Frontiers to freedom

Is humour for one offensive to another? Is fun at one’s expense mirth for another? When does humour transgress limits to become a slight? Are we touchy when we are made fun of but can’t hold back a smile when another is being mocked? These were questions that  were bounced off in a debate on television yesterday. The context was a PIL (public interest litigation) by a Sikh group in the Supreme Court of India against the infamous ‘Sardarji’ jokes that stereotype male members of the Sikh community as being dim-witted.

The Americans for their English (‘Americans haven’t spoken English in ages’, Prof. Henry Higgins, immortalised on screen by Rex Harrison, famously said), the British for their accent (when attempting to speak in Indian languages, for instance), the Germans for their love of ‘organization’ and their lack of humour (see the delightful ‘Those Magnificent Men and their Flying Machines’) and Indians for their love of loudness – in everything from speech to honking on the road to colourful attire – are all stereotypes that humorists unapologetically milk to the hilt.

While artists of all genres (from stand-up comedians to actors, writers, painters and media-persons) are unanimous that they have the freedom to spoof whoever they wish, they stop short of political incorrectness. Certain communities (of which the brahmin community is not one) and certain religious adherents (of which the Hindu affiliates are not one) are sacrosanct, their sensibilities and sensitivities are not to be trifled with.  As for the rest the said actors, litterateurs et al refuse to be held responsible for thin-skinned audiences.

Can there be frontiers to freedom? Should there be? Wouldn’t talk of ‘limits’ to freedom become oxymoronic? Perhaps, an answer can be found in this ‘Fool’s Prattle’. Says D V Gundappa in his classic work of philosophy for the layperson, Mankuthimmana Kagga:

The roving bird responds to the call of its nest, the ambling cow lets the rope on its neck hold it back. What is life if not bound by any value?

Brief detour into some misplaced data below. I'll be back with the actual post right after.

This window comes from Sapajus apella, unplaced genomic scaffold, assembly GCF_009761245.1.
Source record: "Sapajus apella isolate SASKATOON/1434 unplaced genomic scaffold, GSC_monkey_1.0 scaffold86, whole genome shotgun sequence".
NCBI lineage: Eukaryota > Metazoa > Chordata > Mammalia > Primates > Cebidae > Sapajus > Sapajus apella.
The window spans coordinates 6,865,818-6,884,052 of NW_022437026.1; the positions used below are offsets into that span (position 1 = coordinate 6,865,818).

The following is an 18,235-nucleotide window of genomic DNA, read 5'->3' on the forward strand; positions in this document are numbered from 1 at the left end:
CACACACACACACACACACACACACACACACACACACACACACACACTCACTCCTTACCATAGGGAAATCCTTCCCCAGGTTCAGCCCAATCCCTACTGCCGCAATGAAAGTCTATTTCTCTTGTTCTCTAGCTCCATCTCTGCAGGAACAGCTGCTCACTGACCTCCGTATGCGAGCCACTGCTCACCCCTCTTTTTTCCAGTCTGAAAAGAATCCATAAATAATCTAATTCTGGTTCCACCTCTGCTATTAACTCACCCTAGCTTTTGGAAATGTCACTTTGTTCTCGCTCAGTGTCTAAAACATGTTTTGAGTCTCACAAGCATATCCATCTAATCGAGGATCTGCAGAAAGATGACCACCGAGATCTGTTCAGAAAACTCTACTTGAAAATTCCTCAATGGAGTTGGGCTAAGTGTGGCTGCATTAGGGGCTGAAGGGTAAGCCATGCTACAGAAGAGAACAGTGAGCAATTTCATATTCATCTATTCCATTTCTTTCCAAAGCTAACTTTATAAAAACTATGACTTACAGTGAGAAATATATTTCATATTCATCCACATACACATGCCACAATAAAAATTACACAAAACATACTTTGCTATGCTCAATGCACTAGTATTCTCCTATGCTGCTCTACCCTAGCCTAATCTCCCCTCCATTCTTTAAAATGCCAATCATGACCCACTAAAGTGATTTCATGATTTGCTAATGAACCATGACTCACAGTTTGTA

Self-restraint and allowing oneself to be restrained by societal norms are limits that make freedom a happy choice for all and not just the ones who claim their right to it. To be civil is not to be unfree!

The #IndianScientificCommunity and their irrational fears

I have reproduced in this post the text of a recent online petition of the Indian scientists protesting what they term “the climate of intolerance” in the country.  My questions to them are indented, in red, in-line.

The scientific community is deeply concerned with the climate of intolerance, and the ways in which science and reason are being eroded in the country.

Apart from the stray comments of people in power, is there any evidence that science and reason are being eroded in the country?  Indeed, the question is: is the tradition and practice of Science in our country so vulnerable that it can allow unreason to prevail? 

It is the same climate of intolerance, and rejection of reason that has led to the lynching in Dadri of Mohammad Akhlaq Saifi and the assassinations of Prof Kalburgi, Dr Narendra Dabholkar and Shri Govind Pansare. All three fought against superstition and obscurantism to build a scientific temper in our society. Prof Kalburgi was a renowned scholar and an authority on the Vachana literature associated with the 12th-century reformer Basava, who opposed institutionalised religion, caste and gender discrimination. Similarly, Dr Dabholkar and Shri Pansare promoted scientific temper through their fight against superstition and blind faith.

It is important, firstly, to delink the lynching of Mohammad Akhlaq Saifi from the assassinations of the rationalists.  The first, a crime against an individual, is inhumane in its conception and execution.  The other three crimes appear to have been executed against a belief system that is at odds with that of the perpetrators of the crime.  However, it is important to bear in mind that the criminals are yet to be brought to book and their motivations, exposed.  Till such time that this is done, who is responsible for these crimes can only be conjecture born of gut feeling.  It is also important, in this context, to recall that a recent news reported the finding of the dead body of one of the suspects alleged to have killed Prof. Kalburgi: the former had himself been killed under mysterious circumstances, which now has further complicated the investigation.